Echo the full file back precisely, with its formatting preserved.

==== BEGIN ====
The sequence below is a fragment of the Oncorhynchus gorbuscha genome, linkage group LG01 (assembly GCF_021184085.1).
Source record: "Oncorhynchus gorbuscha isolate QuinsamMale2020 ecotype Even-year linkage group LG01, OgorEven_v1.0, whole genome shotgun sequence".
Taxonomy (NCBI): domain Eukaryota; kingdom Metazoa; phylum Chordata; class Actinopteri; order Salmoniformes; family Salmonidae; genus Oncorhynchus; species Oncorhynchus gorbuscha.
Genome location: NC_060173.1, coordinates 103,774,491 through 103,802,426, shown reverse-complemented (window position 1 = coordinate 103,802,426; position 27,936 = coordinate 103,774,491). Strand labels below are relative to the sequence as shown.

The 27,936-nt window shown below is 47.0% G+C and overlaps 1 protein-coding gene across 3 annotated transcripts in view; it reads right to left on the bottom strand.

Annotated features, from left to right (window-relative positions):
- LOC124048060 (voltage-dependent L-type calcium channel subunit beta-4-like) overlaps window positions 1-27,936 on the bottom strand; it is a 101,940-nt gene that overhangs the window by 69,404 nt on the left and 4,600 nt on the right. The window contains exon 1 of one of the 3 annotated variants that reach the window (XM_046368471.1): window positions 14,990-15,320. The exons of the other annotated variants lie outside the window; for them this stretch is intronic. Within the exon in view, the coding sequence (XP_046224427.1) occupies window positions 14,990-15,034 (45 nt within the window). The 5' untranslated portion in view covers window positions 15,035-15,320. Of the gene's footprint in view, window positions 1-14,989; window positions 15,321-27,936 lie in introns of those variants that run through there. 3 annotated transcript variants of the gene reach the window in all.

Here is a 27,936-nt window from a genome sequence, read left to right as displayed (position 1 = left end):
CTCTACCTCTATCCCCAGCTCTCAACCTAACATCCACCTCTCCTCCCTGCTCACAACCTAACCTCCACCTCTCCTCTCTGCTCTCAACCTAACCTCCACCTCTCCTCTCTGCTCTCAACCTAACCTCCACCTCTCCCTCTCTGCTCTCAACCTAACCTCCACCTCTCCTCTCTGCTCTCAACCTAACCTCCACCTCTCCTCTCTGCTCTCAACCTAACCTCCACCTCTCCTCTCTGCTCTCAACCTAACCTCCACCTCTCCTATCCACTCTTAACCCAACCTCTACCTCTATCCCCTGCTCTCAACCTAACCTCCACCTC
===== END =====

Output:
The sequence below is a fragment of the Oncorhynchus gorbuscha genome, linkage group LG01 (assembly GCF_021184085.1).
Source record: "Oncorhynchus gorbuscha isolate QuinsamMale2020 ecotype Even-year linkage group LG01, OgorEven_v1.0, whole genome shotgun sequence".
Taxonomy (NCBI): domain Eukaryota; kingdom Metazoa; phylum Chordata; class Actinopteri; order Salmoniformes; family Salmonidae; genus Oncorhynchus; species Oncorhynchus gorbuscha.
Genome location: NC_060173.1, coordinates 103,774,491 through 103,802,426, shown reverse-complemented (window position 1 = coordinate 103,802,426; position 27,936 = coordinate 103,774,491). Strand labels below are relative to the sequence as shown.

The 27,936-nt window shown below is 47.0% G+C and overlaps 1 protein-coding gene across 3 annotated transcripts in view; it reads right to left on the bottom strand.

Annotated features, from left to right (window-relative positions):
- LOC124048060 (voltage-dependent L-type calcium channel subunit beta-4-like) overlaps window positions 1-27,936 on the bottom strand; it is a 101,940-nt gene that overhangs the window by 69,404 nt on the left and 4,600 nt on the right. The window contains exon 1 of one of the 3 annotated variants that reach the window (XM_046368471.1): window positions 14,990-15,320. The exons of the other annotated variants lie outside the window; for them this stretch is intronic. Within the exon in view, the coding sequence (XP_046224427.1) occupies window positions 14,990-15,034 (45 nt within the window). The 5' untranslated portion in view covers window positions 15,035-15,320. Of the gene's footprint in view, window positions 1-14,989; window positions 15,321-27,936 lie in introns of those variants that run through there. 3 annotated transcript variants of the gene reach the window in all.

Here is a 27,936-nt window from a genome sequence, read left to right as displayed (position 1 = left end):
CTCTACCTCTATCCCCAGCTCTCAACCTAACATCCACCTCTCCTCCCTGCTCACAACCTAACCTCCACCTCTCCTCTCTGCTCTCAACCTAACCTCCACCTCTCCTCTCTGCTCTCAACCTAACCTCCACCTCTCCCTCTCTGCTCTCAACCTAACCTCCACCTCTCCTCTCTGCTCTCAACCTAACCTCCACCTCTCCTCTCTGCTCTCAACCTAACCTCCACCTCTCCTCTCTGCTCTCAACCTAACCTCCACCTCTCCTATCCACTCTTAACCCAACCTCTACCTCTATCCCCTGCTCTCAACCTAACCTCCACCTC